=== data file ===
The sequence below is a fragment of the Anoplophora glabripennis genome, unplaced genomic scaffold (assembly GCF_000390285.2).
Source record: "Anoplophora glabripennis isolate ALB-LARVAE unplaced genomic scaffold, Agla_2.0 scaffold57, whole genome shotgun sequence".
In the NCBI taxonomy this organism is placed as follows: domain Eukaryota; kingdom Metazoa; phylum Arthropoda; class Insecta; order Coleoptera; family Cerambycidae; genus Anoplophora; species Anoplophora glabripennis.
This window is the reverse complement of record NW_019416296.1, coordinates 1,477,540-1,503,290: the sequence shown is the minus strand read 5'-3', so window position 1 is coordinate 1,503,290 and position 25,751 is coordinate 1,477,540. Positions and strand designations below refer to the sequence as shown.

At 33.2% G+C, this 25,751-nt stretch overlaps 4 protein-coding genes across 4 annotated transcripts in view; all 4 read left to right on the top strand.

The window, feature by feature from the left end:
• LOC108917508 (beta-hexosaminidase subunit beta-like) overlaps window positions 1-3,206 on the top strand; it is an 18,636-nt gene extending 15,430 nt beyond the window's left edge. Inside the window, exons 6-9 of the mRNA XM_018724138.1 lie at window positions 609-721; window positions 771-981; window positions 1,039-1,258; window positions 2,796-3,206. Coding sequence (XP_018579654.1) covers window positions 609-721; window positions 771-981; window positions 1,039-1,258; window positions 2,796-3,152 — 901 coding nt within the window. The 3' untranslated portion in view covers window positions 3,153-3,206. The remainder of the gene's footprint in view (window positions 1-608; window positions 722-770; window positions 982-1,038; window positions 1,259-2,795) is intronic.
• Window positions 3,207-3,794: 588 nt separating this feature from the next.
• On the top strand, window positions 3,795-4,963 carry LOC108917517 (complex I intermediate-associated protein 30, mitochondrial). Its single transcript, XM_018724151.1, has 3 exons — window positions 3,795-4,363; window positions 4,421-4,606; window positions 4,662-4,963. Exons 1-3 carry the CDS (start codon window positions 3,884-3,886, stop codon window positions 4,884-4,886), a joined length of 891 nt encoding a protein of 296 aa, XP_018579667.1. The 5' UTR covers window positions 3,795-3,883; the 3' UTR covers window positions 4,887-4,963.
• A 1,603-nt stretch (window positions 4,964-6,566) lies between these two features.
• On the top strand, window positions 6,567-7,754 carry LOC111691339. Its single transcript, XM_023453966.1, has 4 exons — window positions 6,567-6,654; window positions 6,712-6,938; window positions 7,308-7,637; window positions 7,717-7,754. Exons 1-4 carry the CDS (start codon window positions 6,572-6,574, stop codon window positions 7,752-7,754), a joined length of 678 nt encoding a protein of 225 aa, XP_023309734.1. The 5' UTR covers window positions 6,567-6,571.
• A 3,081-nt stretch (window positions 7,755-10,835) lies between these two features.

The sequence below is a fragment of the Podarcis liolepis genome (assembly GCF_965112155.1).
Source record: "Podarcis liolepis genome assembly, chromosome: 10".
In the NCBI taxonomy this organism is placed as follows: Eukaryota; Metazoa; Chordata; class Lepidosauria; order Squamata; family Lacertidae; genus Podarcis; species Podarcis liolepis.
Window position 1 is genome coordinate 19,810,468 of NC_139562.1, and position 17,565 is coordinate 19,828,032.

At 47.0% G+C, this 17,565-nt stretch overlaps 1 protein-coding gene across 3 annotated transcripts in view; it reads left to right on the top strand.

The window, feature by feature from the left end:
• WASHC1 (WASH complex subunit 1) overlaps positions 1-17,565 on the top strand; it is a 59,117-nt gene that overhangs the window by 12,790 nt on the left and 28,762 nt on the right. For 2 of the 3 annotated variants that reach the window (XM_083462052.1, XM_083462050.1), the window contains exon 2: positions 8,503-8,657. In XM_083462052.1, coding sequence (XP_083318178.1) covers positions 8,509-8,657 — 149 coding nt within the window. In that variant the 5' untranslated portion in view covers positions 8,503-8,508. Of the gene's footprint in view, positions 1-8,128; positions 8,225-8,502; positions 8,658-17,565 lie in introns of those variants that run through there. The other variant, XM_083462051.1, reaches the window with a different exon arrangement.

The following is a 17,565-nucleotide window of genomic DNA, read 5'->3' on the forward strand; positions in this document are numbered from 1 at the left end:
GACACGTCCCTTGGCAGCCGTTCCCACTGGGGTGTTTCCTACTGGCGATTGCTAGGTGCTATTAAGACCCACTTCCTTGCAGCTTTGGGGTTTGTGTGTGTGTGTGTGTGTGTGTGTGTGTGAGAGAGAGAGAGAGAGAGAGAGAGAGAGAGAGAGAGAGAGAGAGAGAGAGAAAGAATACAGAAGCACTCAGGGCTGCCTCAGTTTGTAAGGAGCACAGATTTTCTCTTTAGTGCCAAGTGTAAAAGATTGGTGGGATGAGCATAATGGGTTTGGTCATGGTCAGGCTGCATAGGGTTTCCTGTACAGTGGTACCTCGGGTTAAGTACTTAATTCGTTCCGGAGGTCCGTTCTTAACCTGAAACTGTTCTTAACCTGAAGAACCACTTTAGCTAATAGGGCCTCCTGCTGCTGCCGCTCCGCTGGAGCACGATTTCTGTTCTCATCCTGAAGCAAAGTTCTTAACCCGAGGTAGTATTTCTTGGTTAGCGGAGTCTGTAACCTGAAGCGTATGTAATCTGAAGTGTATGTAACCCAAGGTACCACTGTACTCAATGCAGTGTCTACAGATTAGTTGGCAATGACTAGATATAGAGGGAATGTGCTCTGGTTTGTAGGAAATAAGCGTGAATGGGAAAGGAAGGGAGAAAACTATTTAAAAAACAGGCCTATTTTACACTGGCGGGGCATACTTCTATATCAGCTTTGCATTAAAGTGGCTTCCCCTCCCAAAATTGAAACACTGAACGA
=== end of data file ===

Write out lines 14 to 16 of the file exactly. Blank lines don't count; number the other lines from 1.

Source record: "Podarcis liolepis genome assembly, chromosome: 10".
In the NCBI taxonomy this organism is placed as follows: Eukaryota; Metazoa; Chordata; class Lepidosauria; order Squamata; family Lacertidae; genus Podarcis; species Podarcis liolepis.
Window position 1 is genome coordinate 19,810,468 of NC_139562.1, and position 17,565 is coordinate 19,828,032.